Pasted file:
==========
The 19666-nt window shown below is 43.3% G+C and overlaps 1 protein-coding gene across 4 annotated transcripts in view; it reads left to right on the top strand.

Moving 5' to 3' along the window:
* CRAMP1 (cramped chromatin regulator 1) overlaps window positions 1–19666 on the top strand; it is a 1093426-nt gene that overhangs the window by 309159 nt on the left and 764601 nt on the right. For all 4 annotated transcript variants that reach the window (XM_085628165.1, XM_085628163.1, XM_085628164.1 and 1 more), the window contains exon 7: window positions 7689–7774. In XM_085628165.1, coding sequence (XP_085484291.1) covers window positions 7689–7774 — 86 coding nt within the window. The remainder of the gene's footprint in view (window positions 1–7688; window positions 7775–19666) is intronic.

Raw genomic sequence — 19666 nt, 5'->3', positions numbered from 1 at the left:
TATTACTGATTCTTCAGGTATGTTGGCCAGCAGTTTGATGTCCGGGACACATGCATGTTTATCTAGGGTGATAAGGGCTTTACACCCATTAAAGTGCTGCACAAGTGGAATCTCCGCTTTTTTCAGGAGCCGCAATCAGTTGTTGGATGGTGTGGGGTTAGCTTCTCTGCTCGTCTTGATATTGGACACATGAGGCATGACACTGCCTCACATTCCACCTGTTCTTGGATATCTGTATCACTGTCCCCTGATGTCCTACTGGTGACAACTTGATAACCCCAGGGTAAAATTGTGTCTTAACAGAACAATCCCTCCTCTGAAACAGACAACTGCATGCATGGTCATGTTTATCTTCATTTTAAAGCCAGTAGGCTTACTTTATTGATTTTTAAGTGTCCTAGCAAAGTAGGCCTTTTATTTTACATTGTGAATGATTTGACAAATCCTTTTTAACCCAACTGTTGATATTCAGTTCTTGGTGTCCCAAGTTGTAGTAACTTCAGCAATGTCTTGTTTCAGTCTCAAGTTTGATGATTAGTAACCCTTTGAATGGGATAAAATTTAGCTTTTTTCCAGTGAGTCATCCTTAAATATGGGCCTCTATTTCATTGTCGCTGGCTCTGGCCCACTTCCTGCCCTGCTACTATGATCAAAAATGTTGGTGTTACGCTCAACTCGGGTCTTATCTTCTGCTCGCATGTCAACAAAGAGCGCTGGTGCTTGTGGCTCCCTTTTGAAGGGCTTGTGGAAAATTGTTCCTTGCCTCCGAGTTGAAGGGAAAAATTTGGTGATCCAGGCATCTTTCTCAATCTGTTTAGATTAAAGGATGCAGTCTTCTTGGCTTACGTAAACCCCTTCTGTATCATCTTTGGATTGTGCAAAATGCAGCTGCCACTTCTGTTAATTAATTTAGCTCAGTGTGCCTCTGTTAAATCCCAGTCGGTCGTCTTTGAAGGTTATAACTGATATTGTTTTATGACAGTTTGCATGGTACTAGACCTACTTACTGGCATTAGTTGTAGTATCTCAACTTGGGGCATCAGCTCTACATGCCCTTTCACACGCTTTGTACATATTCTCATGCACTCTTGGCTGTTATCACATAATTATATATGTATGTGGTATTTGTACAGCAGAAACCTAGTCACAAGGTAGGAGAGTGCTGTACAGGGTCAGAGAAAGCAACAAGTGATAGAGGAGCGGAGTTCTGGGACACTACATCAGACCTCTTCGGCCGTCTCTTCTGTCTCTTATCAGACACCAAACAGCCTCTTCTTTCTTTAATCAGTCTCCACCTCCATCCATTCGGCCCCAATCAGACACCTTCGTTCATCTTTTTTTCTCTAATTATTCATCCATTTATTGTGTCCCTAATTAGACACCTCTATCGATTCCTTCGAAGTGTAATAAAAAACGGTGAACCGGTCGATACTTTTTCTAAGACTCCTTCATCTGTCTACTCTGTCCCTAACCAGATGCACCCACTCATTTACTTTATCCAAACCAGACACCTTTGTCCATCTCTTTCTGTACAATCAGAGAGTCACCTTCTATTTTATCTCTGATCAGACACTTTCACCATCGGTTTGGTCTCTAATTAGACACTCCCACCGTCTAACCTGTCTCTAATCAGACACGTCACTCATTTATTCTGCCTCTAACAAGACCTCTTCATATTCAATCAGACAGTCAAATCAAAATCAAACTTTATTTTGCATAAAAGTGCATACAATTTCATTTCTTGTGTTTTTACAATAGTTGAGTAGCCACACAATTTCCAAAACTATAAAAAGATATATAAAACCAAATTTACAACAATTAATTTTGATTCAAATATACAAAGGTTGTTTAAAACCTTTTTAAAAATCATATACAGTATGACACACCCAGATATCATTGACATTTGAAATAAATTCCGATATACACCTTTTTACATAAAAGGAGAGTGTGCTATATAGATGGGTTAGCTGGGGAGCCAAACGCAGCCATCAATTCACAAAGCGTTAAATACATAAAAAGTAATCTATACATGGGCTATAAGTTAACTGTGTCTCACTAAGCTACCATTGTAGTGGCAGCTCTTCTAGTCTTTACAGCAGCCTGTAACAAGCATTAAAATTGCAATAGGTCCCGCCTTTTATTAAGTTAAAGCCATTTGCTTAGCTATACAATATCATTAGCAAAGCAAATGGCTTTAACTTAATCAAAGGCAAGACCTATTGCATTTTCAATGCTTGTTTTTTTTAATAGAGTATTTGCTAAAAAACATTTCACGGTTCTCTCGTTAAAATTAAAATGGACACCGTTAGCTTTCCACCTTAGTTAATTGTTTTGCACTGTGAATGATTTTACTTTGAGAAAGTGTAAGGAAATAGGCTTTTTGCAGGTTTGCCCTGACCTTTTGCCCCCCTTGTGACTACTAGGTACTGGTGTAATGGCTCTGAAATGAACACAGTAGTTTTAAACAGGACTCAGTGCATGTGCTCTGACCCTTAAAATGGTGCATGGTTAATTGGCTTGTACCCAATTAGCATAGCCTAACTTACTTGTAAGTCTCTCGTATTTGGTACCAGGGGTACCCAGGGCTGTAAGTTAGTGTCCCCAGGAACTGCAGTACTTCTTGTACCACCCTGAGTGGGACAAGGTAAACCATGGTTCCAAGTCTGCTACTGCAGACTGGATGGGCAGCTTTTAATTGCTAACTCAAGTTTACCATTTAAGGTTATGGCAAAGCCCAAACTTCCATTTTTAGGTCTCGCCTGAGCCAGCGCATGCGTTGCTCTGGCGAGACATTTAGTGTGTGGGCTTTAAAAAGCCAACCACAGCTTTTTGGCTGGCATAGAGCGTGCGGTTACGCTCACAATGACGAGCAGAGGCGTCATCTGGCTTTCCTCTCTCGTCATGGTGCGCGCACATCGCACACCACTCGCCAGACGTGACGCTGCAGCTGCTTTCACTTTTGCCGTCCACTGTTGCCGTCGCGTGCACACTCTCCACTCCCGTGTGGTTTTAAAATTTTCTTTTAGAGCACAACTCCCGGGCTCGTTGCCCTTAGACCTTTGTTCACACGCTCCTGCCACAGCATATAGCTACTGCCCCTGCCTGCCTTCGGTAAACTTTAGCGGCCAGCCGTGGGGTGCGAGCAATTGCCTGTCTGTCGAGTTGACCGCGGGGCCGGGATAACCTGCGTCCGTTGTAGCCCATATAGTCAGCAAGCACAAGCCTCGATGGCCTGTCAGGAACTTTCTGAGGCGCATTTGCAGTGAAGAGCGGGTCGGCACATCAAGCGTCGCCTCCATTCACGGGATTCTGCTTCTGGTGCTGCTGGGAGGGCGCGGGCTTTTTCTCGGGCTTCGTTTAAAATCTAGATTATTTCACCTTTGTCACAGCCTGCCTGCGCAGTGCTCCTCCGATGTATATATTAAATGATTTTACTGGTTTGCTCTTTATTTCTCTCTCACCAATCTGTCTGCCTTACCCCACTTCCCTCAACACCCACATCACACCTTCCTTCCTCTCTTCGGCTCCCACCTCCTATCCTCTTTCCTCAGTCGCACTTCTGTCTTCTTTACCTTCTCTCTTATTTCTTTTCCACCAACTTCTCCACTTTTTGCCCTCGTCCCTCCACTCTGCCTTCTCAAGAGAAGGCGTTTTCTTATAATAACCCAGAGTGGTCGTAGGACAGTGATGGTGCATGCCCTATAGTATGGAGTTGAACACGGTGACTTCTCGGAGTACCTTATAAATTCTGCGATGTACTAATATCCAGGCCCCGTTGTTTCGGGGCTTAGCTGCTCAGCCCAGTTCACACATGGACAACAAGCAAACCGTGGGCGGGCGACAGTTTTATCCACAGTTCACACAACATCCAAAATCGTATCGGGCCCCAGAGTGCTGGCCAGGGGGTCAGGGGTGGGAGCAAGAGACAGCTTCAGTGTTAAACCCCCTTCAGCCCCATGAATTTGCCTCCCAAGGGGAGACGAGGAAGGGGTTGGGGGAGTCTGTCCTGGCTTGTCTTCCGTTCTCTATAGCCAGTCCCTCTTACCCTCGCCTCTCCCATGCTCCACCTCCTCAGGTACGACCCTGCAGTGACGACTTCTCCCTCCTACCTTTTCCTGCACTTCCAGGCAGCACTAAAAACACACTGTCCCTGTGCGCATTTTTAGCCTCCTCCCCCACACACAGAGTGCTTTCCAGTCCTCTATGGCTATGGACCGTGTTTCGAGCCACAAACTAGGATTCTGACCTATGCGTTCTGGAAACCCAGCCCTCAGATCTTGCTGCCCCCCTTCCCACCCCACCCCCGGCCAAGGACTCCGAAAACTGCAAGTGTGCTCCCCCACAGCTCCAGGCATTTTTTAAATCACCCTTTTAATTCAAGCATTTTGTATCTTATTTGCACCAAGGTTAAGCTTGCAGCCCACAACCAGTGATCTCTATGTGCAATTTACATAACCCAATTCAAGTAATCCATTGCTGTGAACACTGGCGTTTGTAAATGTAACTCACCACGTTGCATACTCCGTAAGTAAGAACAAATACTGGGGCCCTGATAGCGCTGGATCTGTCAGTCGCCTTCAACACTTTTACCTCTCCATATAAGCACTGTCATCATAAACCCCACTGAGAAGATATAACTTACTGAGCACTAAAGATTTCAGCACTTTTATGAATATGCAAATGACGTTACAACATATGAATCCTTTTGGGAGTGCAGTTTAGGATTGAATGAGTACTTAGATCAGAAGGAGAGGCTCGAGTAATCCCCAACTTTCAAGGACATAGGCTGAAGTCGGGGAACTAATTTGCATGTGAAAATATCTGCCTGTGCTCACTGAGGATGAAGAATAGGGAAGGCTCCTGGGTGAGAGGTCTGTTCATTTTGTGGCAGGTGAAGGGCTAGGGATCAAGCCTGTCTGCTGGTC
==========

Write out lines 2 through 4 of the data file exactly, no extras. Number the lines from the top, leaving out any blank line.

Moving 5' to 3' along the window:
* CRAMP1 (cramped chromatin regulator 1) overlaps window positions 1–19666 on the top strand; it is a 1093426-nt gene that overhangs the window by 309159 nt on the left and 764601 nt on the right. For all 4 annotated transcript variants that reach the window (XM_085628165.1, XM_085628163.1, XM_085628164.1 and 1 more), the window contains exon 7: window positions 7689–7774. In XM_085628165.1, coding sequence (XP_085484291.1) covers window positions 7689–7774 — 86 coding nt within the window. The remainder of the gene's footprint in view (window positions 1–7688; window positions 7775–19666) is intronic.

Raw genomic sequence — 19666 nt, 5'->3', positions numbered from 1 at the left: